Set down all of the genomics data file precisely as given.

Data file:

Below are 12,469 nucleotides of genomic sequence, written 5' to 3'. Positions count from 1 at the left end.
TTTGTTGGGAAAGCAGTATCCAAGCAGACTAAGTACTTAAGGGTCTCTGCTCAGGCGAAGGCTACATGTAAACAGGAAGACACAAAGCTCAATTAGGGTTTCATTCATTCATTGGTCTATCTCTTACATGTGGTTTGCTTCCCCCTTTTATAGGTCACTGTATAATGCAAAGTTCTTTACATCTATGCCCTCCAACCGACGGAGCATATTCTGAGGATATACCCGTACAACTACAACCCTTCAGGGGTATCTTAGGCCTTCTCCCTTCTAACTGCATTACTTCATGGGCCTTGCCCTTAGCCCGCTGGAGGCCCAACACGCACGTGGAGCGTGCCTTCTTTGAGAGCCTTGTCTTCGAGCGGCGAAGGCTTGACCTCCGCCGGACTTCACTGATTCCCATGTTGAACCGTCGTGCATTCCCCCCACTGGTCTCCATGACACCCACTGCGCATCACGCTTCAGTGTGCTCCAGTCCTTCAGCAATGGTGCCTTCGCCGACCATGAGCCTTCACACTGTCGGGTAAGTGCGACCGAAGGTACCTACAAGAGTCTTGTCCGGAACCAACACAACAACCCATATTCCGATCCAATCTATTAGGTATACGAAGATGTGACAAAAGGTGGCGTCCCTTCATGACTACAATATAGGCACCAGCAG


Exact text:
Below are 12,469 nucleotides of genomic sequence, written 5' to 3'. Positions count from 1 at the left end.
TTTGTTGGGAAAGCAGTATCCAAGCAGACTAAGTACTTAAGGGTCTCTGCTCAGGCGAAGGCTACATGTAAACAGGAAGACACAAAGCTCAATTAGGGTTTCATTCATTCATTGGTCTATCTCTTACATGTGGTTTGCTTCCCCCTTTTATAGGTCACTGTATAATGCAAAGTTCTTTACATCTATGCCCTCCAACCGACGGAGCATATTCTGAGGATATACCCGTACAACTACAACCCTTCAGGGGTATCTTAGGCCTTCTCCCTTCTAACTGCATTACTTCATGGGCCTTGCCCTTAGCCCGCTGGAGGCCCAACACGCACGTGGAGCGTGCCTTCTTTGAGAGCCTTGTCTTCGAGCGGCGAAGGCTTGACCTCCGCCGGACTTCACTGATTCCCATGTTGAACCGTCGTGCATTCCCCCCACTGGTCTCCATGACACCCACTGCGCATCACGCTTCAGTGTGCTCCAGTCCTTCAGCAATGGTGCCTTCGCCGACCATGAGCCTTCACACTGTCGGGTAAGTGCGACCGAAGGTACCTACAAGAGTCTTGTCCGGAACCAACACAACAACCCATATTCCGATCCAATCTATTAGGTATACGAAGATGTGACAAAAGGTGGCGTCCCTTCATGACTACAATATAGGCACCAGCAG